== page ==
Submit your own Great Escape


Christopher Smith

Q1. Where did you move to and when?

I moved to Korea on the 1st of October last year.

Q2. How long did you work in Thailand?

I just worked there for a year. However, it was my third trip to Thailand; I went to Thailand on an Australian Bicentennial scholarship to be an exchange student for a year when I was 16, and again for a three month holiday when I was 21. Both these times I lived in Kantralak, in Sisaket; last year, I made the big move to Ubon.

Q3. What was your main reason for moving?

My motivations to move to Korea were threefold. Firstly, I had a Korean girlfriend to whose arms I wished to return – a relationship that, upon my return to Korea, fell through in very short course (sheesh). Secondly, I wanted to perfect my Korean language skills. Thirdly, I wanted to save some money.

Q4. What are the advantages of working where you are now compared to Thailand?

The advantages are more money and faster internet.

Q5. What do you miss about life in Thailand?

I miss life in the country – I was born and lived in the country when I was a kid, and Sisaket/Ubon are just like my home. Now, of course, I'm in the super-metropolis of Seoul. Life was also a lot easier for me in Thailand because I speak Thai and Thai Isaan – I'm trying to address that issue by studying Korean as hard as I can. I miss the hot weather, especially when it's winter in Korea. Finally, I miss how multicultural, caring, sharing, life-loving and attentive to their lessons my students were in Thailand.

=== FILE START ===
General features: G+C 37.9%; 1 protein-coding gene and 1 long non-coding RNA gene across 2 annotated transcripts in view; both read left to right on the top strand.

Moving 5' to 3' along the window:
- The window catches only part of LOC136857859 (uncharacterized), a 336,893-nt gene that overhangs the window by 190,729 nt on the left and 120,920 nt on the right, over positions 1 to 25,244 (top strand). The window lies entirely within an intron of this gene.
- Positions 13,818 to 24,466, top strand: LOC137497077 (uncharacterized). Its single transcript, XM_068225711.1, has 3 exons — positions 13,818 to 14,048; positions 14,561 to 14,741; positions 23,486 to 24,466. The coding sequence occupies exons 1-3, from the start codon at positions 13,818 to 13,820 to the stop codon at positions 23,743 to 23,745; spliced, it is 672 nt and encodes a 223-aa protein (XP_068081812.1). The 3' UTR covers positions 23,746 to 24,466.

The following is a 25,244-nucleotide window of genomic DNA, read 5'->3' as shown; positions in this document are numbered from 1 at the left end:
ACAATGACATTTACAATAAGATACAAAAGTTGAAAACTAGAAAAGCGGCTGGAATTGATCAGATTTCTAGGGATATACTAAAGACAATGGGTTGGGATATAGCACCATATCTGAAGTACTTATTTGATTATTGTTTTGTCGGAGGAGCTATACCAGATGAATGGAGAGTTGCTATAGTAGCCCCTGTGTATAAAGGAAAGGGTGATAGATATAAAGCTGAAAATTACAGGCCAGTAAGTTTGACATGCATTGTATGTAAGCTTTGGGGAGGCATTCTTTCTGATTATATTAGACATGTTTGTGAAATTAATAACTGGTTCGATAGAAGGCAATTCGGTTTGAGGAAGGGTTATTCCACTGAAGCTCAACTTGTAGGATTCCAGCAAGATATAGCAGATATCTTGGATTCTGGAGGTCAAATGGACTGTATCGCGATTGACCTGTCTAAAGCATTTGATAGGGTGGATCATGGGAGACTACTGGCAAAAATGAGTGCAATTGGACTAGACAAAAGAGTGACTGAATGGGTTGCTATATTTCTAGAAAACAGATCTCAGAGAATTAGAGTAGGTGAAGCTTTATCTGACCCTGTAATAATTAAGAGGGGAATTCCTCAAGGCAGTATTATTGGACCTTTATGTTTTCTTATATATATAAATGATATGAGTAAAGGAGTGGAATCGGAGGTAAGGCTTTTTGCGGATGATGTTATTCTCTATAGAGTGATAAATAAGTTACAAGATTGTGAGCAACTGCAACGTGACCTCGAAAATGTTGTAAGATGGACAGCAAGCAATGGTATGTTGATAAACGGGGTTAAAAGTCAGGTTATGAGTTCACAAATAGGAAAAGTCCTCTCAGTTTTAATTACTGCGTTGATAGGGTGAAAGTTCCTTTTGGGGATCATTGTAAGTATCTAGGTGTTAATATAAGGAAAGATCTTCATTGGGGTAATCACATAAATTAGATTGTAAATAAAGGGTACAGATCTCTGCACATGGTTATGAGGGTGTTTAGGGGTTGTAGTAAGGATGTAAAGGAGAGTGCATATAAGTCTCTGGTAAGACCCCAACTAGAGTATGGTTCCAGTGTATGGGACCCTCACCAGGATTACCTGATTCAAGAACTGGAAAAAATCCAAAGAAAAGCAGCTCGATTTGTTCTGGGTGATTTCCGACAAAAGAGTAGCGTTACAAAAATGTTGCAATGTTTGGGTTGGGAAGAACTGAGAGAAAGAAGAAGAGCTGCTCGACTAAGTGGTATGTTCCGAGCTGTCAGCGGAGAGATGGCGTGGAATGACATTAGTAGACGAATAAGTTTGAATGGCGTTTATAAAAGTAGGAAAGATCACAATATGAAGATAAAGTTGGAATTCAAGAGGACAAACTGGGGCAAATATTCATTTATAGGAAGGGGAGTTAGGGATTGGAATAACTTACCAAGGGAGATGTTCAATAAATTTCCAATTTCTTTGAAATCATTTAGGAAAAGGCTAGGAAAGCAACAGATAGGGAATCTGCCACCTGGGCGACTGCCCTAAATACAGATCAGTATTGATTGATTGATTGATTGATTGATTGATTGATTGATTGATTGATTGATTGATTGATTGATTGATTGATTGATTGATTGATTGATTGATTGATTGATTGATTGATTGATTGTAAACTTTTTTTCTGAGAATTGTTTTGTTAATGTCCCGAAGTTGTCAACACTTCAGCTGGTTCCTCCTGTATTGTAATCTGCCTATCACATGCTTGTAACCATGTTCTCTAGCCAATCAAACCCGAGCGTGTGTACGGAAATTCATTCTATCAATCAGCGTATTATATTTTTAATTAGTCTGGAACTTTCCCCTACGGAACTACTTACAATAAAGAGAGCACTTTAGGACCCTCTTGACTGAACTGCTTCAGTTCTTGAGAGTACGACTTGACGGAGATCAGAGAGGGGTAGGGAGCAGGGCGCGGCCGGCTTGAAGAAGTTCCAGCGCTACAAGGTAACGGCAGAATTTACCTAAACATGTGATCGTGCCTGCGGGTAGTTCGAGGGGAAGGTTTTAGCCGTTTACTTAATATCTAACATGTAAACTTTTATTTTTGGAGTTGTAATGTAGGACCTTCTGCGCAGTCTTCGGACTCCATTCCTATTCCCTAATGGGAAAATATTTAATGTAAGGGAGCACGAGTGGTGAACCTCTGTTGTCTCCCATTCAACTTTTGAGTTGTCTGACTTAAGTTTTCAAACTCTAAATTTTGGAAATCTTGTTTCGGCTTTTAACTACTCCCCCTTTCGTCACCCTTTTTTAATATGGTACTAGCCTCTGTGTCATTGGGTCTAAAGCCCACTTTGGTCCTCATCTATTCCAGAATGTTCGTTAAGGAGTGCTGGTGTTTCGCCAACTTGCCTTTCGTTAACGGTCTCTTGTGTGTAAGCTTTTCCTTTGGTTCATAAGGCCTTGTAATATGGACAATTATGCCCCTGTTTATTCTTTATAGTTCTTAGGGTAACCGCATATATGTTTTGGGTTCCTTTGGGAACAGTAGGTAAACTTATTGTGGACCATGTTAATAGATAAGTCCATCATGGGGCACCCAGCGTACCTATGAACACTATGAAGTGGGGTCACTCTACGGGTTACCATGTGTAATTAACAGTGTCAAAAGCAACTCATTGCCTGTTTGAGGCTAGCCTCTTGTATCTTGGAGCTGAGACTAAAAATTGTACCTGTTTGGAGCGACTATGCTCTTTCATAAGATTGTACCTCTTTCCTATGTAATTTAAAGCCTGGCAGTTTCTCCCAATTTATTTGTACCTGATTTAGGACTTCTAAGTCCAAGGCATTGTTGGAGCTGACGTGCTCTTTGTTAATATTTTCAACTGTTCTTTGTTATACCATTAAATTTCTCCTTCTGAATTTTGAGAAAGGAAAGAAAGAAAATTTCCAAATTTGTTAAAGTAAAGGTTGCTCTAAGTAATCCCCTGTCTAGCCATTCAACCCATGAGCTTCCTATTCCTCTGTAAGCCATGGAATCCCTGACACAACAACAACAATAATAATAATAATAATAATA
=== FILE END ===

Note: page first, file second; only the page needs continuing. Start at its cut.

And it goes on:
Q6. Would you advise a new teacher to seek work in Thailand or where you are now?

It would certainly be far easier to learn how to teach English, and to engage for the first time with another culture, in Thailand. But I wouldn't like to put anyone off Korea either, here is excellent too. I reckon that when I can speak Korean as well as I can Thai, I will like Korea just as much.

Q7. Any plans to return to Thailand one day?

I'm a man with no plans. I still, however, have the other half of a return ticket to Thailand that I bought when I came here to Korea; I have to use that before October. And I constantly pine for my life in Thailand; also, if I didn’t go back there, all those years and all that effort I spent learning the language would go to waste.

Q8. Anything else you'd like to add?

If you're going to teach in either of the places I do, don't be lazy and cranky. That's how so many farang/wheregooks shoot themselves in the foot. Learn the language of the place you're in; it's not hard, and it makes life enormously better. Being an ESL teacher, as long as you don't you blow it and make the students run amok, rips.

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